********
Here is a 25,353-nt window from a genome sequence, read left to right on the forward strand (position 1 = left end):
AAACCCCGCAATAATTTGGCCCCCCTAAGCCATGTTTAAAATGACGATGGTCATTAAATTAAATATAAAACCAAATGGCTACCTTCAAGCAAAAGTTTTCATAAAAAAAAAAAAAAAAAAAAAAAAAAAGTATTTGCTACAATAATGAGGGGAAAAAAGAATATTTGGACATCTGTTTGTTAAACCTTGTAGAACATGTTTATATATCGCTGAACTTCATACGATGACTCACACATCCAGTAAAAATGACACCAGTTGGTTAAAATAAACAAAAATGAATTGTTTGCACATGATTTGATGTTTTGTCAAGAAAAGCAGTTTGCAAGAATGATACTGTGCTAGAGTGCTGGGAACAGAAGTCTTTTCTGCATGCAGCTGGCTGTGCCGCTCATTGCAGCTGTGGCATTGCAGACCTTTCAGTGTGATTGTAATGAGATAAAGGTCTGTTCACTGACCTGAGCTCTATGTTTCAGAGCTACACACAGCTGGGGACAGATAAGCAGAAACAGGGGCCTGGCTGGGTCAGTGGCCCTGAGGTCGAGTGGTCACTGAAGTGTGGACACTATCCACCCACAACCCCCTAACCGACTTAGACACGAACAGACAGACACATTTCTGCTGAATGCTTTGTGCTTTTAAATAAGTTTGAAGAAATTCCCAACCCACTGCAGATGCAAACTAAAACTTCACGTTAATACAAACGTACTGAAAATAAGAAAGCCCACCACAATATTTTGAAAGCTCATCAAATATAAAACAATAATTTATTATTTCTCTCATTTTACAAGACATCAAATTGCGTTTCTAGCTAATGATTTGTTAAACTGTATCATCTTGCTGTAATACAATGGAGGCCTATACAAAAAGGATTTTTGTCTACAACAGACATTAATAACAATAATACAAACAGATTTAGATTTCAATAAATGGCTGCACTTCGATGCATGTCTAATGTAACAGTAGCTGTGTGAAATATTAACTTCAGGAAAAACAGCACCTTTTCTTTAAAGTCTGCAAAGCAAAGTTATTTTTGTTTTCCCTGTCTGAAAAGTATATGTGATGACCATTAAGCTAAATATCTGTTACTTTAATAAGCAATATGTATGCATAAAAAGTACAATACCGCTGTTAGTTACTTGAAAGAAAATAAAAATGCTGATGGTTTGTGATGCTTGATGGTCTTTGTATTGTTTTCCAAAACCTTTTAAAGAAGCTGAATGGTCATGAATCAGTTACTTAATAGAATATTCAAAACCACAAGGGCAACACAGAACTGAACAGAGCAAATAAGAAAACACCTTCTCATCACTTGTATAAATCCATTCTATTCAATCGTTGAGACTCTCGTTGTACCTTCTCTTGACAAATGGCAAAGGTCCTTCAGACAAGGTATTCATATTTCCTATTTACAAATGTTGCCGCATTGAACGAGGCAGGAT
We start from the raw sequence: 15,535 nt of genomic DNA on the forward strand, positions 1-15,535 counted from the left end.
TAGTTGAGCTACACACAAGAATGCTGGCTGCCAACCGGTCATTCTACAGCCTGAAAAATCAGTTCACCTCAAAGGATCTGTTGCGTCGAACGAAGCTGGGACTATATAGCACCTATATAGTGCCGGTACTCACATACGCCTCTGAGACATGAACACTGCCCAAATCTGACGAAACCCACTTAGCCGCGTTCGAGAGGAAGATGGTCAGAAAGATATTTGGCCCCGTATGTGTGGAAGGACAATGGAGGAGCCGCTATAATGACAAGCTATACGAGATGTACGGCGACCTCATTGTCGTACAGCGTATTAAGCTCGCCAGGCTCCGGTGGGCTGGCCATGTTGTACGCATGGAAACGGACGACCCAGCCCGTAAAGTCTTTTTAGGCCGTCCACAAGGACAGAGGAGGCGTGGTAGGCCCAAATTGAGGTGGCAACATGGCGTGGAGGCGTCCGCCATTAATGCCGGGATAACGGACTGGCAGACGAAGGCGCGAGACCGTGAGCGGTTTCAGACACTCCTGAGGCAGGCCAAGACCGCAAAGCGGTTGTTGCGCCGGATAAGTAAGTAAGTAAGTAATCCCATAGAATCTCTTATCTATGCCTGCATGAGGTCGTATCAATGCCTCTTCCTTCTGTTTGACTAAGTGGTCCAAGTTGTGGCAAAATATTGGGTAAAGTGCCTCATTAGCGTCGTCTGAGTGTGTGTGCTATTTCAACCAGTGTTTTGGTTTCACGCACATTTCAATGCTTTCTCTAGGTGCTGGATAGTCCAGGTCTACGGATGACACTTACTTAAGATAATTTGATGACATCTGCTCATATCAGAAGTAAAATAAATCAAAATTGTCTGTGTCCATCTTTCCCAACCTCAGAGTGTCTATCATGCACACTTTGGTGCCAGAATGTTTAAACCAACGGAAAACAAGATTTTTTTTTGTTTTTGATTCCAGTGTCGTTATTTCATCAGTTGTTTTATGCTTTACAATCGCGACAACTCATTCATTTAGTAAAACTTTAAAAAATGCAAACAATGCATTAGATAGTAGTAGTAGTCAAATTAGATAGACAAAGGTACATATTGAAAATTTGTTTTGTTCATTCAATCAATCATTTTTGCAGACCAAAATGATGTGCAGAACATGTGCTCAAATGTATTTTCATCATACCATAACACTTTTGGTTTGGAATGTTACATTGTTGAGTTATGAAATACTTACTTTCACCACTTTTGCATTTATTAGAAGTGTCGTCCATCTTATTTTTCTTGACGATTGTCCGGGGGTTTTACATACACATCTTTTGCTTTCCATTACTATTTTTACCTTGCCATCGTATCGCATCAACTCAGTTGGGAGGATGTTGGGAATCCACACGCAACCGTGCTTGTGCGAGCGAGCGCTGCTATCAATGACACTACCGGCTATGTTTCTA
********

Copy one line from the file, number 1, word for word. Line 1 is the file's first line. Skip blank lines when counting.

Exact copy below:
Here is a 25,353-nt window from a genome sequence, read left to right on the forward strand (position 1 = left end):